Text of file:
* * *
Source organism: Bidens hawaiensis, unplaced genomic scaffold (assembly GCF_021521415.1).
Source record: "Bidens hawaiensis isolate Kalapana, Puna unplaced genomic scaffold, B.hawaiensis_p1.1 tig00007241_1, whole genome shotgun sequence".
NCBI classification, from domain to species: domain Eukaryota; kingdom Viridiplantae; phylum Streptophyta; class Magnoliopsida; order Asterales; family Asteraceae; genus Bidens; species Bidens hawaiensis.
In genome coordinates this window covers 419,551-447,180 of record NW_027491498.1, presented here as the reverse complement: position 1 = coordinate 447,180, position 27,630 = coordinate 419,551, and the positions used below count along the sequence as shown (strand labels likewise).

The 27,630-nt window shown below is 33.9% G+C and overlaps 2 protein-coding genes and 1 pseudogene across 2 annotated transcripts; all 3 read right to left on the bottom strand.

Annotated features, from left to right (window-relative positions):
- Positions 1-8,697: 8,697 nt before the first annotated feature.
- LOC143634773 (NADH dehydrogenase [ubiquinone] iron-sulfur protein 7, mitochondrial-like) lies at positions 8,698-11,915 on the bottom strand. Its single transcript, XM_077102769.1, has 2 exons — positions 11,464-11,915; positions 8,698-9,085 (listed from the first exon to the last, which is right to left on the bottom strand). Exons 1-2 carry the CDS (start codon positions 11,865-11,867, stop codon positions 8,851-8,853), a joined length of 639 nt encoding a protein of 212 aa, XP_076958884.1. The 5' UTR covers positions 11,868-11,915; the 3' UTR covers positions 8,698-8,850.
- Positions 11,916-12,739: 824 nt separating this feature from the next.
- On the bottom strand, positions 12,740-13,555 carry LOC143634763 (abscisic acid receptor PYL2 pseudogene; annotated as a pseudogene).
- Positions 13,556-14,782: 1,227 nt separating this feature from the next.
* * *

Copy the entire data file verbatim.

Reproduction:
Source organism: Bidens hawaiensis, unplaced genomic scaffold (assembly GCF_021521415.1).
Source record: "Bidens hawaiensis isolate Kalapana, Puna unplaced genomic scaffold, B.hawaiensis_p1.1 tig00007241_1, whole genome shotgun sequence".
NCBI classification, from domain to species: domain Eukaryota; kingdom Viridiplantae; phylum Streptophyta; class Magnoliopsida; order Asterales; family Asteraceae; genus Bidens; species Bidens hawaiensis.
In genome coordinates this window covers 419,551-447,180 of record NW_027491498.1, presented here as the reverse complement: position 1 = coordinate 447,180, position 27,630 = coordinate 419,551, and the positions used below count along the sequence as shown (strand labels likewise).

The 27,630-nt window shown below is 33.9% G+C and overlaps 2 protein-coding genes and 1 pseudogene across 2 annotated transcripts; all 3 read right to left on the bottom strand.

Annotated features, from left to right (window-relative positions):
- Positions 1-8,697: 8,697 nt before the first annotated feature.
- LOC143634773 (NADH dehydrogenase [ubiquinone] iron-sulfur protein 7, mitochondrial-like) lies at positions 8,698-11,915 on the bottom strand. Its single transcript, XM_077102769.1, has 2 exons — positions 11,464-11,915; positions 8,698-9,085 (listed from the first exon to the last, which is right to left on the bottom strand). Exons 1-2 carry the CDS (start codon positions 11,865-11,867, stop codon positions 8,851-8,853), a joined length of 639 nt encoding a protein of 212 aa, XP_076958884.1. The 5' UTR covers positions 11,868-11,915; the 3' UTR covers positions 8,698-8,850.
- Positions 11,916-12,739: 824 nt separating this feature from the next.
- On the bottom strand, positions 12,740-13,555 carry LOC143634763 (abscisic acid receptor PYL2 pseudogene; annotated as a pseudogene).
- Positions 13,556-14,782: 1,227 nt separating this feature from the next.